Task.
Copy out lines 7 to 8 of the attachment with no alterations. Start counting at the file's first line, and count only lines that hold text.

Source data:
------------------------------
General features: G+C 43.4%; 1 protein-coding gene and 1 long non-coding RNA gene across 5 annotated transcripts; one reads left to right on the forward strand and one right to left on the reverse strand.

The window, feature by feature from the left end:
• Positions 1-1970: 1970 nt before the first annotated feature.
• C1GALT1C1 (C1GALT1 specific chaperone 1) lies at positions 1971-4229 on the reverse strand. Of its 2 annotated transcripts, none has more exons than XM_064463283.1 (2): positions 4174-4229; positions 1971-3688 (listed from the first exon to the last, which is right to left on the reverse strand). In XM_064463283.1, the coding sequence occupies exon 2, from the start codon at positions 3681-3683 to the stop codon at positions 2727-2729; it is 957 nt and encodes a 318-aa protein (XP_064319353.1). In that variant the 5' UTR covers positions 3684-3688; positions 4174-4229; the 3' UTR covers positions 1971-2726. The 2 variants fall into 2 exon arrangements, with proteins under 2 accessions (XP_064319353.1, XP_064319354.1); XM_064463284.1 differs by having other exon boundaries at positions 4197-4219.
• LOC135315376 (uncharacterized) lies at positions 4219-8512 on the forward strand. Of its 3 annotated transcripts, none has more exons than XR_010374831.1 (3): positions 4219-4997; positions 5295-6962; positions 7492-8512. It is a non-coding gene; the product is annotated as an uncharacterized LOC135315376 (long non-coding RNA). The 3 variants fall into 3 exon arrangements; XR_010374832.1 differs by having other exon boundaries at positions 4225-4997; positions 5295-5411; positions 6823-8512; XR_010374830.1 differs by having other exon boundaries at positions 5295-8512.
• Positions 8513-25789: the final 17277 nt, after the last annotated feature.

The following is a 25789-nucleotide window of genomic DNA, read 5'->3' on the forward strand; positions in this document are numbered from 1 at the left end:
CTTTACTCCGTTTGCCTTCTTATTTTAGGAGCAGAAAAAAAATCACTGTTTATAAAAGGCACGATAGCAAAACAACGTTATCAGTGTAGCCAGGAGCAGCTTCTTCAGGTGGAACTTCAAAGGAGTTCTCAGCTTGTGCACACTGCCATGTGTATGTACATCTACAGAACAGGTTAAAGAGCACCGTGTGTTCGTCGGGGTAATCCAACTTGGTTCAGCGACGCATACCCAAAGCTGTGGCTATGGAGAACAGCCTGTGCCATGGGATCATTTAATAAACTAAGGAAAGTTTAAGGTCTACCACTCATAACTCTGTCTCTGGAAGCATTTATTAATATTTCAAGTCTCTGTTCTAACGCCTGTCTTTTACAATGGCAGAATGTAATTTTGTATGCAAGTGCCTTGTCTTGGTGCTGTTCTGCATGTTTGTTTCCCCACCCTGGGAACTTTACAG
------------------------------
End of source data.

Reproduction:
The following is a 25789-nucleotide window of genomic DNA, read 5'->3' on the forward strand; positions in this document are numbered from 1 at the left end:
CTTTACTCCGTTTGCCTTCTTATTTTAGGAGCAGAAAAAAAATCACTGTTTATAAAAGGCACGATAGCAAAACAACGTTATCAGTGTAGCCAGGAGCAGCTTCTTCAGGTGGAACTTCAAAGGAGTTCTCAGCTTGTGCACACTGCCATGTGTATGTACATCTACAGAACAGGTTAAAGAGCACCGTGTGTTCGTCGGGGTAATCCAACTTGGTTCAGCGACGCATACCCAAAGCTGTGGCTATGGAGAACAGCCTGTGCCATGGGATCATTTAATAAACTAAGGAAAGTTTAAGGTCTACCACTCATAACTCTGTCTCTGGAAGCATTTATTAATATTTCAAGTCTCTGTTCTAACGCCTGTCTTTTACAATGGCAGAATGTAATTTTGTATGCAAGTGCCTTGTCTTGGTGCTGTTCTGCATGTTTGTTTCCCCACCCTGGGAACTTTACAG